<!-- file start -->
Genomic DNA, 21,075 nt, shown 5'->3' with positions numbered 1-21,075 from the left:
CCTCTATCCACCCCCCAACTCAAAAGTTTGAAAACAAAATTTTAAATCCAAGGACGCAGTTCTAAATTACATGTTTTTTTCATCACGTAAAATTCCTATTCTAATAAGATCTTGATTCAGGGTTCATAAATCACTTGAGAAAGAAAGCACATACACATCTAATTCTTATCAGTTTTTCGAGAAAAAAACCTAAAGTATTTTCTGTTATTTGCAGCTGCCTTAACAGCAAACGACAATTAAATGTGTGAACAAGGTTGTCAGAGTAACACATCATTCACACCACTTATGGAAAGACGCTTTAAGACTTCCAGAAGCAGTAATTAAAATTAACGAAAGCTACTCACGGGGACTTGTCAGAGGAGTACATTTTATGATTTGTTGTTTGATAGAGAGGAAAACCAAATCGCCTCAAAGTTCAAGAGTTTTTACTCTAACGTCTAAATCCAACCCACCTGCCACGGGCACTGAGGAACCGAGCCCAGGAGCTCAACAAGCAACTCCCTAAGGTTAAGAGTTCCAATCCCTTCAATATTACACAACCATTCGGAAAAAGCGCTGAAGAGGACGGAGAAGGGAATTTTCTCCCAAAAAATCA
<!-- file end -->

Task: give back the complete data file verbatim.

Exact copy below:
Genomic DNA, 21,075 nt, shown 5'->3' with positions numbered 1-21,075 from the left:
CCTCTATCCACCCCCCAACTCAAAAGTTTGAAAACAAAATTTTAAATCCAAGGACGCAGTTCTAAATTACATGTTTTTTTCATCACGTAAAATTCCTATTCTAATAAGATCTTGATTCAGGGTTCATAAATCACTTGAGAAAGAAAGCACATACACATCTAATTCTTATCAGTTTTTCGAGAAAAAAACCTAAAGTATTTTCTGTTATTTGCAGCTGCCTTAACAGCAAACGACAATTAAATGTGTGAACAAGGTTGTCAGAGTAACACATCATTCACACCACTTATGGAAAGACGCTTTAAGACTTCCAGAAGCAGTAATTAAAATTAACGAAAGCTACTCACGGGGACTTGTCAGAGGAGTACATTTTATGATTTGTTGTTTGATAGAGAGGAAAACCAAATCGCCTCAAAGTTCAAGAGTTTTTACTCTAACGTCTAAATCCAACCCACCTGCCACGGGCACTGAGGAACCGAGCCCAGGAGCTCAACAAGCAACTCCCTAAGGTTAAGAGTTCCAATCCCTTCAATATTACACAACCATTCGGAAAAAGCGCTGAAGAGGACGGAGAAGGGAATTTTCTCCCAAAAAATCA